Injured West Seattle officer facing loss of medical benefits

We’d received a tip on this but hit a roadblock early on; Channel 4, however, got the story, and it’s an important one. You may remember Southwest Precinct Officer Jason McKissack, badly beaten while answering a call in High Point in 2008. We first reported the attack that June; later that month, a West Seattle community groundswell of support sent him get-well wishes. Then, one year after the attack, we were in the courtroom last June as his attackers were sentenced in an emotional hearing – no additional detention. Tonight, Channel 4 reported that doctors say Officer McKissack will never be able to go back to work; because of that, the station says, he is losing his medical benefits – apparently because of a state law that the Seattle Police Guild and some legislators are trying to change. Here’s the story they aired tonight:

The KOMO story points to the bill that’s just been reintroduced in the Legislature, where it stalled last year (see it here); it would fix the law so that public-safety personnel like Officer McKissack who suffer “catastrophic disabilities” will not lose their medical benefits. (Thanks to Robert and Shelley for tonight’s notes pointing us to this story.)

ADDED 7:06 PM SATURDAY: There’s now a fund set up:

Donations can be sent to:
2949 4th Ave South
Seattle, WA 98134
Subject line: Jason McKissack

Also please see the comments following this story for our discussion about how to reach legislators regarding the aforementioned bill.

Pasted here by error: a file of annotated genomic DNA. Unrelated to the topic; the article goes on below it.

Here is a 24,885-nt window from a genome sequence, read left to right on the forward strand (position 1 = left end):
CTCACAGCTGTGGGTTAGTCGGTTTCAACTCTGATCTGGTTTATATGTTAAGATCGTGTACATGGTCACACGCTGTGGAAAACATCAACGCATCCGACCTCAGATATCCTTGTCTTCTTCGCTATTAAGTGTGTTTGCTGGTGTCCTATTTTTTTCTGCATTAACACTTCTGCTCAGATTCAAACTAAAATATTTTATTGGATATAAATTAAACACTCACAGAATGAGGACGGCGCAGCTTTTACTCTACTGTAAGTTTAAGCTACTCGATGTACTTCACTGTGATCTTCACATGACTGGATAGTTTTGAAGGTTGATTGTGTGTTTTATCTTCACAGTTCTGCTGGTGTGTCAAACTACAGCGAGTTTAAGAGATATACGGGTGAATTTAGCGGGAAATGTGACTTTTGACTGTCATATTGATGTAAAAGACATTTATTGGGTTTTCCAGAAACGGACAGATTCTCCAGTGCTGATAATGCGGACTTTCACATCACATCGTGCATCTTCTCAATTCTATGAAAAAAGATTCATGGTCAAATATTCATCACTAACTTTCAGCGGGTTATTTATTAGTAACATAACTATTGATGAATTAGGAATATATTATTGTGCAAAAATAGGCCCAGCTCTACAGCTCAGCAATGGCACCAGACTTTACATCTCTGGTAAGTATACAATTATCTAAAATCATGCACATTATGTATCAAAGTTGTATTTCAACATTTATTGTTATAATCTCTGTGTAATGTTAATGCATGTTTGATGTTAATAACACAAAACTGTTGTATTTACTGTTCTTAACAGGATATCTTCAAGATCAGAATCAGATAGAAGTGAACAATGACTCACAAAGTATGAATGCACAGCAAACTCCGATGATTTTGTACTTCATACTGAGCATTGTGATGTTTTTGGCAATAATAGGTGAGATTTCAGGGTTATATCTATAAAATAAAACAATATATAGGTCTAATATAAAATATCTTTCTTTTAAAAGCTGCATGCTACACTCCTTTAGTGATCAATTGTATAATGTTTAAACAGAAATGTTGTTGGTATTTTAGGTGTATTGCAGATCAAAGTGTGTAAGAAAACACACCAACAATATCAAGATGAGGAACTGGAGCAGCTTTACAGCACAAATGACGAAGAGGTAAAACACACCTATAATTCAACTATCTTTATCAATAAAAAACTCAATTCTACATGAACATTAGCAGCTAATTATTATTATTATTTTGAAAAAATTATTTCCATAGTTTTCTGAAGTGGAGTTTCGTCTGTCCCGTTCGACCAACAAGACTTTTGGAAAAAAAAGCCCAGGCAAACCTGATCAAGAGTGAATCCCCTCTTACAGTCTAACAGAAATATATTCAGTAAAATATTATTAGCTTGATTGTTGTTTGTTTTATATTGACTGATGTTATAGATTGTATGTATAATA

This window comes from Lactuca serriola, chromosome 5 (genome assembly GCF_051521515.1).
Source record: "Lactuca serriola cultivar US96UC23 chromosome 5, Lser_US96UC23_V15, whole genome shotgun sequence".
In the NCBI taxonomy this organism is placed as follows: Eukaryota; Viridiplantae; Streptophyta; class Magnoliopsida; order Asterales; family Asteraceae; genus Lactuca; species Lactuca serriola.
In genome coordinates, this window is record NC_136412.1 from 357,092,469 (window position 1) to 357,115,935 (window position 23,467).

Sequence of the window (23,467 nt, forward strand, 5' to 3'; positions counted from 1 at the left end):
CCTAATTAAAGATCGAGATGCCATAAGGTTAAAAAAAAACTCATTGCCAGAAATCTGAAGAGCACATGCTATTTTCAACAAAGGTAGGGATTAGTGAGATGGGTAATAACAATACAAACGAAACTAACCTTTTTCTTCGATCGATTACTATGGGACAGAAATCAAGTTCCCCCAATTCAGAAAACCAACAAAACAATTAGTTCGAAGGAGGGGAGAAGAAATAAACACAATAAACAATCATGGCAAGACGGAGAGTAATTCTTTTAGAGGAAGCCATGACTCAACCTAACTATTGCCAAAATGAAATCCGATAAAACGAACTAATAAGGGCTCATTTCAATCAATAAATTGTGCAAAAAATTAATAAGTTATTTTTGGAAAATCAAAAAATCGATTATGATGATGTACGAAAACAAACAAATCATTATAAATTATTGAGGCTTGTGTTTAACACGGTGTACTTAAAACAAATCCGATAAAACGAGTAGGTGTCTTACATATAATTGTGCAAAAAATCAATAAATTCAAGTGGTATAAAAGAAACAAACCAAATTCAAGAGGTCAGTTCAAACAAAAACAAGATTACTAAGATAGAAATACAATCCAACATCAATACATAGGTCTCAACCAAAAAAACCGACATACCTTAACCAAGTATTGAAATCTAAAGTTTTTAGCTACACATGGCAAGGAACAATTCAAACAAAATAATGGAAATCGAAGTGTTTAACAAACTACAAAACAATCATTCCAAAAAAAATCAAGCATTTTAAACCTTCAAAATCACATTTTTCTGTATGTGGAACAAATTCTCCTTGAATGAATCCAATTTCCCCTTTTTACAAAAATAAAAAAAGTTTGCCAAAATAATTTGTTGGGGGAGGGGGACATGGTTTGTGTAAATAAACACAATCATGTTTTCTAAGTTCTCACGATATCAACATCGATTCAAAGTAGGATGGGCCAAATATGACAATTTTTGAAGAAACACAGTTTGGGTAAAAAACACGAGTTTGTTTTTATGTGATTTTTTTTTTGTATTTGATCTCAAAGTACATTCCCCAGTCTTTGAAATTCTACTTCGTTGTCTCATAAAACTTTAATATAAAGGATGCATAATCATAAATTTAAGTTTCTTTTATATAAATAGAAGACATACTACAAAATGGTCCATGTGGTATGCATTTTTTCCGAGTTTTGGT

27 Replies to "Injured West Seattle officer facing loss of medical benefits"

  • clark5080 January 15, 2010 (11:12 pm)

    What a travesty he should be taken care of.


  • karlyross January 15, 2010 (11:19 pm)

    What is happening in this country that we can’t take care of those whose livlihood is destroyed serving us? A police officer who is injured beyond employment on the job should be taken care of. Period. Just as a soldier who is disabled serving his or her country should be taken care of. Period.

  • celeste17 January 15, 2010 (11:25 pm)

    This is wrong. He was on the job when this happened. As he said if he had died they would be taken care of for life. We need to take care of him and all the police officers.

    I am going to contact my representatives in the house and get them to pass the bill.

  • inhonorofthefallen January 15, 2010 (11:31 pm)

    Thank you for posting. It is so wrong that his family would receive the benefits only if he died. Yet his career was ‘killed’ with kicks to the head in the line of duty. What about L&I SPD?This could have happened to any one of us. He was doing his job serving our community. It is more sickening to me that that judge let those violent offenders go in a such a manner when he was trying to help on of them. What a message to others, come close to killing a police officer and you get a slap on the wrist. But the officer has a lifetime of brain damage, depression, stress, anxiety and poverty. Insurance companies are going down – its time this treatment of public servants (and citizens in general) stops. This type of injustice affects us all.

  • Allison January 16, 2010 (12:11 am)

    As should all Americans.

  • miws January 16, 2010 (7:15 am)

    I saw this story on KOMO last night, and found it shocking and thoroughly disgusting.


    The maddening irony of it is, if these punks had actually gone to prison for this, as they should have, they would be getting free (to them, not us) medical care. Including ongoing care, during their incarceration, had they suffered injuries similar to Officer McKissack’s, during a prison fight that they instigated.



  • Julie January 16, 2010 (8:06 am)

    What can we do to help? Where is this in Legislation now? Who do we contact to send messages of support?

    • WSB January 16, 2010 (8:54 am)